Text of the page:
“Well,” she continued, “you start getting involved making contributions, bringing in trees to display, and then I became a committee chairperson. Then, when Patty decided to take a break, I offered. This is a unique event in that it is a strong collaboration between the Everson staff and the volunteers. So it really is about those interactions. We rely on each other, everybody has a different role to play. To reuse an old phrase, it takes a village to put this event in place and we need both the staff side – all of their support and professionalism–and then what we bring to the table as volunteers – a lot of hard work and dedication in terms of time and energy and creation of trees and wreaths and other decor items.” 

“As everyone around this table knows, being the chair of Festival of Trees is not an easy job to have.” Elizabeth added, “It’s very stressful, you work almost year-round on the Festival of Trees and Light. And there’s so many moving parts that it takes a really special, dedicated, passionate person to take on that title, to take on that role. Being a former administrator in the school district helps for sure. It’s such a tremendous amount of work that it takes a really hard-working, organized person who is very committed to the organization.”  

Visitors to this year’s festival can expect to experience everything that has made this event a local holiday tradition – uniquely decorated trees, a variety of seasonal decor, artisan gift items, live performances, and family friendly cultural activities. But every year, Liz tries to make the festival bigger and more special.  

“Every year we try to make it bigger and better,” Liz said. “So we will have lots of seasonal and holiday items and decor to look at and purchase, so there will be lots of trees and wreaths and menorahs, and wall decor representing a variety of different holidays. We will also have an artisanal marketplace that Roberta is co-chair of.” 

Roberta Ripberger, the co-chair of decor on the members council, said about the marketplace, “We’re trying to reach out to the art community here and to contribute pieces of their artwork. I think it’s great exposure and it’s going to be in a beautiful setting in the members’ gallery. What more could you ask for as an artist, to have your work there on sale, on display, at the museum? And we’re really trying to work on that this year to get more and more people.”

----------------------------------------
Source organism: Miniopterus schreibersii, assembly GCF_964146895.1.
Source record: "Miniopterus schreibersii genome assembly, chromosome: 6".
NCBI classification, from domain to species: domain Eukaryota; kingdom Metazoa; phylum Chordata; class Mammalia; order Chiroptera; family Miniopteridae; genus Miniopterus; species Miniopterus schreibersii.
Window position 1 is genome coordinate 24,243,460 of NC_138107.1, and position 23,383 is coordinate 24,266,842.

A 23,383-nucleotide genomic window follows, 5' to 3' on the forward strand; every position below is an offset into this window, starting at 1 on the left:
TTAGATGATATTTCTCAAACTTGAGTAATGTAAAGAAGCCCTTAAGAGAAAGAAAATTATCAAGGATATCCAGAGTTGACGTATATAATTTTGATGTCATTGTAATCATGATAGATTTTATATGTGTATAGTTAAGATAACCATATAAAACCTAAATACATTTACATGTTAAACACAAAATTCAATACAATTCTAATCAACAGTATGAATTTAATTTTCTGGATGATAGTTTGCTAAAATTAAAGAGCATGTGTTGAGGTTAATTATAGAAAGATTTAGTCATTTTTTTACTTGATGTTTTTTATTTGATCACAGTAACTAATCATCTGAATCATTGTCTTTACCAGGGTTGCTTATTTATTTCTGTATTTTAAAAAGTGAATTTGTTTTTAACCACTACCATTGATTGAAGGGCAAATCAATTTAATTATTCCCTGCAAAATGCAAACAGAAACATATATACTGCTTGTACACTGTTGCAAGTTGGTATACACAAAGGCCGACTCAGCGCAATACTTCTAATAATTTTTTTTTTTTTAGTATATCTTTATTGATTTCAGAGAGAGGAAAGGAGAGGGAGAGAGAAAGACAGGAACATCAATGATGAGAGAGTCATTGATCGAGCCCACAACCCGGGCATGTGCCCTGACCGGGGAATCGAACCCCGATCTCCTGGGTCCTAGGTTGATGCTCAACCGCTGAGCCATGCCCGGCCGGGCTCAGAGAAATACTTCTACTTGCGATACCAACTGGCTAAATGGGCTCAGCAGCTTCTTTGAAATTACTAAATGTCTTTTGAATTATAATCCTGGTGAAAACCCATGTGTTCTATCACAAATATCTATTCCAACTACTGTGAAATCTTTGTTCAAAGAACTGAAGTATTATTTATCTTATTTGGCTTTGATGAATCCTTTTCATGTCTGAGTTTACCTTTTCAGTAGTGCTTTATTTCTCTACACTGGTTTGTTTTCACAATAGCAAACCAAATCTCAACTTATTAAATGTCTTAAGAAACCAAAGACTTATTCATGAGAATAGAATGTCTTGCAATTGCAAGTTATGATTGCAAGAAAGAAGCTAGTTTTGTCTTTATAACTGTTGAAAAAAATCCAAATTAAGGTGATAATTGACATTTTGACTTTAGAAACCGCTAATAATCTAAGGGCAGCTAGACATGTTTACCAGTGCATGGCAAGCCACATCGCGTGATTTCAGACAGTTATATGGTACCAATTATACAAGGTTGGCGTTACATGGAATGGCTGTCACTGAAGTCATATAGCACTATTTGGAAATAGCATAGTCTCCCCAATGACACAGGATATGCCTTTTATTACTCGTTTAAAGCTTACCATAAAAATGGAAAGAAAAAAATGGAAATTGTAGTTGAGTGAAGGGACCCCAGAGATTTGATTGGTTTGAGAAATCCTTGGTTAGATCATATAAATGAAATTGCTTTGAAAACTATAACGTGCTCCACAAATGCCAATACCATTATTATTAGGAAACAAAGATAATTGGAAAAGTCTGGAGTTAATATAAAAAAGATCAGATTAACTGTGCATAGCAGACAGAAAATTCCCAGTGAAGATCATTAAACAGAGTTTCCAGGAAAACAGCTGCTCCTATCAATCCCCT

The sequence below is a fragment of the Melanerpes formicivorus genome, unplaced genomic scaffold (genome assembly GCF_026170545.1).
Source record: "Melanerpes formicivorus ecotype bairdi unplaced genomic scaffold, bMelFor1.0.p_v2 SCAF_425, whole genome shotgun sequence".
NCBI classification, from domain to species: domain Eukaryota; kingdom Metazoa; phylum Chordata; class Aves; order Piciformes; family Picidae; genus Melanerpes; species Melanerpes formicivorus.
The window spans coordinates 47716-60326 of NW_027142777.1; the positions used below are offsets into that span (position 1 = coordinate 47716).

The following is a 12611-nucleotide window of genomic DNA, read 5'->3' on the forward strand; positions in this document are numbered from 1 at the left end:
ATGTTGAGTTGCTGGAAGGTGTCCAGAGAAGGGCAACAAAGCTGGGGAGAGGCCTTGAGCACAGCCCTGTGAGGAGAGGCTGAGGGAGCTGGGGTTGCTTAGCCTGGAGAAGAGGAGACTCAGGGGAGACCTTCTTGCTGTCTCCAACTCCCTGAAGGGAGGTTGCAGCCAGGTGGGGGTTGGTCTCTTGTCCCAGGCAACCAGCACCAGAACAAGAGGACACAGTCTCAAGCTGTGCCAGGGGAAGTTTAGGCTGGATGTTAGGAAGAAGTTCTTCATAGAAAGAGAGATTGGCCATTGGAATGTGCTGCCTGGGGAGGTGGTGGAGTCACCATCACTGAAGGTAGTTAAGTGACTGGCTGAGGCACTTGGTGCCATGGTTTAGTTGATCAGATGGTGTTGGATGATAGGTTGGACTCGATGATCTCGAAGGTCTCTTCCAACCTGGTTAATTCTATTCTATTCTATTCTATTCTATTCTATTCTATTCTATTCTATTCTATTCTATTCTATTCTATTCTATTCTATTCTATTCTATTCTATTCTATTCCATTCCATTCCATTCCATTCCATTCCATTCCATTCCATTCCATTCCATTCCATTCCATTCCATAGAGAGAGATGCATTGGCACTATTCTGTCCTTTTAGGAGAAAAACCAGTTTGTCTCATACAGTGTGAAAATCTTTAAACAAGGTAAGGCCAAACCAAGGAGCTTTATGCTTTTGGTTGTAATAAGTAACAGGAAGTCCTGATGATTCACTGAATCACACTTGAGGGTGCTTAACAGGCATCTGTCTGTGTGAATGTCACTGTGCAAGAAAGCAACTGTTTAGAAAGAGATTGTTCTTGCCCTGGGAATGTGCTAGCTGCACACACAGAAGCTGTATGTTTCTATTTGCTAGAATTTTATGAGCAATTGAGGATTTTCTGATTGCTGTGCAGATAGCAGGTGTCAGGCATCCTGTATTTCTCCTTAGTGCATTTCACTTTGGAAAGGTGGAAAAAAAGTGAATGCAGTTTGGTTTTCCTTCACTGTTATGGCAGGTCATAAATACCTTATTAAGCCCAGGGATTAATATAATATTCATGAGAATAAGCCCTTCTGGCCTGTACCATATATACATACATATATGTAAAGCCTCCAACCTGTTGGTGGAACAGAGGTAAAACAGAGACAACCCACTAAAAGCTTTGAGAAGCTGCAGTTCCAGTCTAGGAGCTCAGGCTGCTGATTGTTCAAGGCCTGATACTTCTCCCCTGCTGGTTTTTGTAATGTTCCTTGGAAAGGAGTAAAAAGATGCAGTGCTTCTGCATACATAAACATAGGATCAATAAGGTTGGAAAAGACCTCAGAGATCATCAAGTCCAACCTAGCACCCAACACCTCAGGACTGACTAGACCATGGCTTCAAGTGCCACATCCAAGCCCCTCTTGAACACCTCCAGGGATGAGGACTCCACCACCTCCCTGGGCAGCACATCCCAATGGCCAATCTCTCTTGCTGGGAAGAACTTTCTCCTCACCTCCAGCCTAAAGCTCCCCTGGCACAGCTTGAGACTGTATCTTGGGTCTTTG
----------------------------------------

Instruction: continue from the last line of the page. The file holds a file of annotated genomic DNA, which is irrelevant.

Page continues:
“This year, we’ve got some new people coming in that haven’t come before. To me, it’s a lot of fun to reach out to all these music performers, dance performers, theatrical performers, just to come and share their talents,” said Dave Perry, a former colleague of Liz’s from the Liverpool School District and current chair of the council’s entertainment committee. “Everyone that performs here contributes their services, their talents, their donations to the museum. And it works really well for them because they’ve got a wonderful professional environment in which they can perform. There’s a built-in audience because people are going to be there anyway. It’s a bright, happy, cheery environment for them to share their talents.” 

With all the work put into the festival by Liz and other people on the members council, Liz emphasized that, at the end of the day, all of the hard work helps bring the community together. 

“The festival has evolved so that it’s not just about Christmas trees and wreaths and those holiday items.” she said, “We are embracing the traditions of a variety of cultural holidays. So we embrace Hanukkah, we embrace Kwanza, and Dwai, as well as the Winter Solstice. It is about reaching out to the community, having them engaged with us, to acknowledge all of these traditions and arts…It’s community at every level. They make it happen. They contribute their items, they perform, and they volunteer during. And so everybody attends. We really have a community in a big sense of the word.”